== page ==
By Janis Graham
'Tis the season...for colds, flu, stomach bugs, and all those other ills that spread when people come together — whether by choice (at holiday parties) or circumstance (on airplanes). But don't start calculating your sick days just yet. This year you can do more than wash your hands and cross your fingers. Recent research, some of it sparked by the scary H1N1 influenza pandemic of 2009, has uncovered new steps you can take to protect yourself and your family. Most...
Once we endure the sniffles, coughs, and flu bugs of childhood and adolescence, most of us can expect to be "under the weather" a lot less as adults.
"If you’re an adult, you’ve probably had most of the childhood diseases already and have an acquired immunity, so your resistance is a little higher," says Russell Robertson, MD, chair of family medicine at Northwestern University’s Feinberg School of Medicine. "So if you’ve been properly immunized, and you take good care of yourself, you have every reason to expect that you will not get sick as often as you did when you were younger."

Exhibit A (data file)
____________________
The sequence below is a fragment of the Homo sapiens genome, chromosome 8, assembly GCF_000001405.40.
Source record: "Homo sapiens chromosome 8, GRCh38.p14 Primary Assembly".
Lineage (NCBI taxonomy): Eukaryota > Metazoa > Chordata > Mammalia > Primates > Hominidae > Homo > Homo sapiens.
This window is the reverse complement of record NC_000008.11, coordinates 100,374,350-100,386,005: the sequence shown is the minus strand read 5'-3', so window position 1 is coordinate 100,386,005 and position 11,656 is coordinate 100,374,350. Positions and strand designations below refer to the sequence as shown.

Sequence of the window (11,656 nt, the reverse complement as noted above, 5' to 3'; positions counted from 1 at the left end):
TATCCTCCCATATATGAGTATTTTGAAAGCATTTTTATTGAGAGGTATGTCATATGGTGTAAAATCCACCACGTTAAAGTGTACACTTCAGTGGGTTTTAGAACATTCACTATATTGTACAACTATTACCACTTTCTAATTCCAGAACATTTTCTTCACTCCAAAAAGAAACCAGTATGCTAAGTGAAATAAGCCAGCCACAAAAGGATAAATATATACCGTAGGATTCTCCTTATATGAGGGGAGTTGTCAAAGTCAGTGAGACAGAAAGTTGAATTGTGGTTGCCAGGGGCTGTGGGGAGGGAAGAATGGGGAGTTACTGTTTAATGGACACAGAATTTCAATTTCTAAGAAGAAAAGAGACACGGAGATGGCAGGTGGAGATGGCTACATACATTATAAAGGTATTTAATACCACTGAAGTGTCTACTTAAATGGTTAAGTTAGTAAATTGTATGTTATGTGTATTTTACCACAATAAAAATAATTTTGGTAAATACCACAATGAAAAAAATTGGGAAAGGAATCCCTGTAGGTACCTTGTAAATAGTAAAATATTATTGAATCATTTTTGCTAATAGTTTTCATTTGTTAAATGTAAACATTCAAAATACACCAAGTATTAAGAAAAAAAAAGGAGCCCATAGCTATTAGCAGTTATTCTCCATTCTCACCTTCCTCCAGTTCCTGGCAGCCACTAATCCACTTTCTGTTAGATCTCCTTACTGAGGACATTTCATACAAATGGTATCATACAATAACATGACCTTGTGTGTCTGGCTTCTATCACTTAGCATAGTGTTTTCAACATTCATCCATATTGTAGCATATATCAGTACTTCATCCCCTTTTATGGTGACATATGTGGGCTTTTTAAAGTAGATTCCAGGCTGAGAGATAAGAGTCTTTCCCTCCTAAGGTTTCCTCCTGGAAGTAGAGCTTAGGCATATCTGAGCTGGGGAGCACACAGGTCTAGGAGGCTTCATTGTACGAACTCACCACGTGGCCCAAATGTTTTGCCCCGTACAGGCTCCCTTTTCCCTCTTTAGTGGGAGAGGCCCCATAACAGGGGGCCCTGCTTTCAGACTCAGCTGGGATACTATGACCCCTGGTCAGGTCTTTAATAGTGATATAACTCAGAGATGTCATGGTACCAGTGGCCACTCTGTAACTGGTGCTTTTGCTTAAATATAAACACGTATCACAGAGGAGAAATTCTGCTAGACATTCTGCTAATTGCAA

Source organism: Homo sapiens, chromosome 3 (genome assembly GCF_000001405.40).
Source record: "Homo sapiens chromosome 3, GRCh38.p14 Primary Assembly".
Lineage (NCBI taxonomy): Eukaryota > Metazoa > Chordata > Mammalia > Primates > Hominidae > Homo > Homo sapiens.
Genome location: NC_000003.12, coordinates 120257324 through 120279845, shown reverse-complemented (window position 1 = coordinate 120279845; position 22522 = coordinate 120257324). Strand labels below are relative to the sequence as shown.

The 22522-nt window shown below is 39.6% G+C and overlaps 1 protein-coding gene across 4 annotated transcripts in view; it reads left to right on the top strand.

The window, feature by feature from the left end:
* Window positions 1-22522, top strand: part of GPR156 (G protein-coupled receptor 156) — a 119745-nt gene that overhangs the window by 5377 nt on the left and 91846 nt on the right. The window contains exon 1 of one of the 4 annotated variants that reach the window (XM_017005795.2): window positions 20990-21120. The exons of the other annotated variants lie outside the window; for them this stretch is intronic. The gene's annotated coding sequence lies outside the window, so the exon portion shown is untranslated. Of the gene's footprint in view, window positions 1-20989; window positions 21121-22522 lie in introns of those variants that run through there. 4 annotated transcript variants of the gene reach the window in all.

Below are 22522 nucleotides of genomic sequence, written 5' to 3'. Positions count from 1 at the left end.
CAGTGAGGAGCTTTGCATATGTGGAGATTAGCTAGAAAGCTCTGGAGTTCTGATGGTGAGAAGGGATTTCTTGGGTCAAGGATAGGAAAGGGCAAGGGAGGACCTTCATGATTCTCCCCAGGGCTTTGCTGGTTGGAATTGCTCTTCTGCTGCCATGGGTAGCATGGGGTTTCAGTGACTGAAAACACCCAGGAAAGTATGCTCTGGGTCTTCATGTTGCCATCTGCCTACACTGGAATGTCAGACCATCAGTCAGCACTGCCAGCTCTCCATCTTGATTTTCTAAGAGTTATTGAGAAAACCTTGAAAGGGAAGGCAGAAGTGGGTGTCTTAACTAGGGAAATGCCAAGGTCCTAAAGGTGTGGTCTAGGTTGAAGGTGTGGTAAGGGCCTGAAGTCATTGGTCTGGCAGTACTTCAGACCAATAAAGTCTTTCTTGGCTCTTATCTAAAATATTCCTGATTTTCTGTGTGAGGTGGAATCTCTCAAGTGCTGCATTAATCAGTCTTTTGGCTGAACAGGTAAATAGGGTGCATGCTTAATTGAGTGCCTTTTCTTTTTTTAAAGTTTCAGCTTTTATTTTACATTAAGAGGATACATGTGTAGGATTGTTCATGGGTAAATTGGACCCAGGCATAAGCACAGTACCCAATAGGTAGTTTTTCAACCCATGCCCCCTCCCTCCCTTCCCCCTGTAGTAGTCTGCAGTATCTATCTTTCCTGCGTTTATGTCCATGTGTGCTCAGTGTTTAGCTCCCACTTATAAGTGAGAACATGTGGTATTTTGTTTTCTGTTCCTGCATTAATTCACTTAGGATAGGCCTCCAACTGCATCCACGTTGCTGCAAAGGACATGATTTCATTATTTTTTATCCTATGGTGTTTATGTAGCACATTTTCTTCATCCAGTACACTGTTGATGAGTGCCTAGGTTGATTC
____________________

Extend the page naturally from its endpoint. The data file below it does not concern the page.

That doesn’t mean that once you hit 25 or 30, you’ll never get sick again. Dozens of different viruses can cause colds and flu, so you are likely to get a cold now and then. Watch out for the many other illnesses that aren’t related to infections, too.
"But if you’re eating right, exercising, and keeping an eye on family history and risk factors that might predispose you to illness, you should expect a very healthy middle age," says Robertson.